More informationStatistical Machine Learning from Data
Samy Bengio Statistical Machine Learning from Data 1 Statistical Machine Learning from Data Gaussian Mixture Models Samy Bengio IDIAP Research Institute, Martigny, Switzerland, and Ecole Polytechnique
More informationSupporting Online Material for
www.sciencemag.org/cgi/content/full/313/5786/504/dc1 Supporting Online Material for Reducing the Dimensionality of Data with Neural Networks G. E. Hinton* and R. R. Salakhutdinov *To whom correspondence
More informationMachine Learning: Multi Layer Perceptrons
Machine Learning: Multi Layer Perceptrons Prof. Dr. Martin Riedmiller AlbertLudwigsUniversity Freiburg AG Maschinelles Lernen Machine Learning: Multi Layer Perceptrons p.1/61 Outline multi layer perceptrons
More informationAn Introduction to Neural Networks
An Introduction to Vincent Cheung Kevin Cannons Signal & Data Compression Laboratory Electrical & Computer Engineering University of Manitoba Winnipeg, Manitoba, Canada Advisor: Dr. W. Kinsner May 27,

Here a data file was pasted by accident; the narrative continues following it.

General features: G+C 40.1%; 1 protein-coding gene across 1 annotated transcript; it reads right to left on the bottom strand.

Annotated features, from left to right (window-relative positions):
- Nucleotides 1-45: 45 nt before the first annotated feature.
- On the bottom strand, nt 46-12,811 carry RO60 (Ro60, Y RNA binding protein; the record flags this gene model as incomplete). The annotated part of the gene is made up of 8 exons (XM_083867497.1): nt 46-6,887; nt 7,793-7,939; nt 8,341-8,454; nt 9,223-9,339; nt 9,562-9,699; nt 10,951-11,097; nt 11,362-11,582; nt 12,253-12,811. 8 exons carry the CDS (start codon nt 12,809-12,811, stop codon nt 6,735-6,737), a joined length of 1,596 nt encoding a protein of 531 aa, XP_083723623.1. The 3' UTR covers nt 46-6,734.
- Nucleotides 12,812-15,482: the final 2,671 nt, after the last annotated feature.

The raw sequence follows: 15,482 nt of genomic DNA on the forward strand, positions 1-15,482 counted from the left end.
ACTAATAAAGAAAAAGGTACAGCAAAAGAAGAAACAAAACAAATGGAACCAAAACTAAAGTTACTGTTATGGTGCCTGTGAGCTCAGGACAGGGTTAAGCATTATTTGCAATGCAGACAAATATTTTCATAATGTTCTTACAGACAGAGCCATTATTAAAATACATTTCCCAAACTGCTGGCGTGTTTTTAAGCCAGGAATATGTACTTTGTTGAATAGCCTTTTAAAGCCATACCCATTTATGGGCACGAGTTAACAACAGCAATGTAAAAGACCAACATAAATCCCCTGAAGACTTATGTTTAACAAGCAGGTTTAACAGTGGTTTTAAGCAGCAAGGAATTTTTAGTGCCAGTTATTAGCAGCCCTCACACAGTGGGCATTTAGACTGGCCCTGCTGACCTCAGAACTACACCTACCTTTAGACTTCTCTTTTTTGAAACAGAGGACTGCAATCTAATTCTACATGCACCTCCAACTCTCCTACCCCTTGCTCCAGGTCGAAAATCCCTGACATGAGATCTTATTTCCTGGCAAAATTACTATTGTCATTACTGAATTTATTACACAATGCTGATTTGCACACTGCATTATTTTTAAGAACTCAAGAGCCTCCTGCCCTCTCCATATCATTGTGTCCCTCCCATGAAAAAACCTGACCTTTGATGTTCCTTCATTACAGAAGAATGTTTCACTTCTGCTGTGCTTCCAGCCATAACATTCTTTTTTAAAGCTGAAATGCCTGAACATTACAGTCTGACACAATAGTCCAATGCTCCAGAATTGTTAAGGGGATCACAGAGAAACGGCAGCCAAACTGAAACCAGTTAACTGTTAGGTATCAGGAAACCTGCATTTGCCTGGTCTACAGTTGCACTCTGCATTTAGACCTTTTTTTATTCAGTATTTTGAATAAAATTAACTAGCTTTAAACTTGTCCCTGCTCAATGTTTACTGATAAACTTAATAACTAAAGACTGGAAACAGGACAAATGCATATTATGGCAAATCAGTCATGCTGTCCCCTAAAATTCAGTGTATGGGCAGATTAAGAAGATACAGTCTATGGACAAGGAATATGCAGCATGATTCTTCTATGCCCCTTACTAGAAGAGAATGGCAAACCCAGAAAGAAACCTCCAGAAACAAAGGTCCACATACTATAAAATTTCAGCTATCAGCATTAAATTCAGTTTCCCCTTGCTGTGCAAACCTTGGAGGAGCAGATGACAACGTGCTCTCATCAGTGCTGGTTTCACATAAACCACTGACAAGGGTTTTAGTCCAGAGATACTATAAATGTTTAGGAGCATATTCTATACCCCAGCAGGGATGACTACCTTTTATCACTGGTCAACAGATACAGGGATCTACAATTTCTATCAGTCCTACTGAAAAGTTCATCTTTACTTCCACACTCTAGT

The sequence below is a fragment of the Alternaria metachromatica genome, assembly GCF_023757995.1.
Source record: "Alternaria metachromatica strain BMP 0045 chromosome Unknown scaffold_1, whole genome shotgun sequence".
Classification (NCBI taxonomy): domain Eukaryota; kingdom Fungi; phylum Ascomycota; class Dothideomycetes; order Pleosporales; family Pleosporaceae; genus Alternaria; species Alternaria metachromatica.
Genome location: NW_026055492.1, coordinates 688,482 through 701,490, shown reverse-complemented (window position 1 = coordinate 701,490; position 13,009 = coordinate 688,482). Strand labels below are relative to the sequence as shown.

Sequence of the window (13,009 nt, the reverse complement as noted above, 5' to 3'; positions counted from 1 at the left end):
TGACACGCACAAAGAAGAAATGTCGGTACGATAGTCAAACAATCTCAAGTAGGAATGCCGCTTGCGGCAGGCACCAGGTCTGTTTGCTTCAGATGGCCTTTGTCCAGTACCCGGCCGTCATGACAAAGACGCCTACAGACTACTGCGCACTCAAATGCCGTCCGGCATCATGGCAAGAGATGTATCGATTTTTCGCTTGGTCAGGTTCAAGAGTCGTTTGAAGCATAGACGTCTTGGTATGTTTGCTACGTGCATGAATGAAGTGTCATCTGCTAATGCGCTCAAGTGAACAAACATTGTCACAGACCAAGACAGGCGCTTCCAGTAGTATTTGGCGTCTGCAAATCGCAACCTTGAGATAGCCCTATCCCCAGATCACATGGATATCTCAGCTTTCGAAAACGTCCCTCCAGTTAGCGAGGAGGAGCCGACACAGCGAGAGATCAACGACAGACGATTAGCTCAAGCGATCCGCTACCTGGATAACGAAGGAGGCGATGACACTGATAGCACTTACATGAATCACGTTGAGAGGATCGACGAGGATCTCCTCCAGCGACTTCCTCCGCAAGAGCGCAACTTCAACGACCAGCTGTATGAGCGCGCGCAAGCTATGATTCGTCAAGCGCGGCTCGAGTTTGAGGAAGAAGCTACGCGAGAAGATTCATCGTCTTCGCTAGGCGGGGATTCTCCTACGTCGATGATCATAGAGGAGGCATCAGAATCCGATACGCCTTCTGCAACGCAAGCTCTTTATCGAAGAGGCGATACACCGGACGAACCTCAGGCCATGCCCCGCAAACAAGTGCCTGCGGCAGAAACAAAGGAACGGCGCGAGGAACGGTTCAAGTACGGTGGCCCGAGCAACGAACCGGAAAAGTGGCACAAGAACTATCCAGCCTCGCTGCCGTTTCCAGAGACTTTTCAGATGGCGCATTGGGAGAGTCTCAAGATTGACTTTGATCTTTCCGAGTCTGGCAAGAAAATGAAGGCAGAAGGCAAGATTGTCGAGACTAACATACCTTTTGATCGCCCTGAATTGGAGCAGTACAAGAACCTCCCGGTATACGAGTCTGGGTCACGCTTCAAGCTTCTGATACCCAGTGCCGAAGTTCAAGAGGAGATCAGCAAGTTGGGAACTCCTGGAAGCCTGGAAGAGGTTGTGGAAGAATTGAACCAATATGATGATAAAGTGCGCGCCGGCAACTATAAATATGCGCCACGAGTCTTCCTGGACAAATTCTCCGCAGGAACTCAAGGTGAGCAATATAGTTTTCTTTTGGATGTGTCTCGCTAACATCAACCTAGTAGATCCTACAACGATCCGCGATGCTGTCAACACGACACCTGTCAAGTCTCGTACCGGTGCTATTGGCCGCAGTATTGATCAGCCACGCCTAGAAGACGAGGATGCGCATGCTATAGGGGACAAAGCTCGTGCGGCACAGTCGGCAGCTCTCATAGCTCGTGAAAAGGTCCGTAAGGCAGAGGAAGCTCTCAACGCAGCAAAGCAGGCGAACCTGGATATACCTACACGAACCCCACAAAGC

More informationClassification: Basic Concepts, Decision Trees, and Model Evaluation. General Approach for Building Classification Model
10 10 Classification: Basic Concepts, Decision Trees, and Model Evaluation Dr. Hui Xiong Rutgers University Introduction to Data Mining 1//009 1 General Approach for Building Classification Model Tid Attrib1
More informationMaking Sense of the Mayhem: Machine Learning and March Madness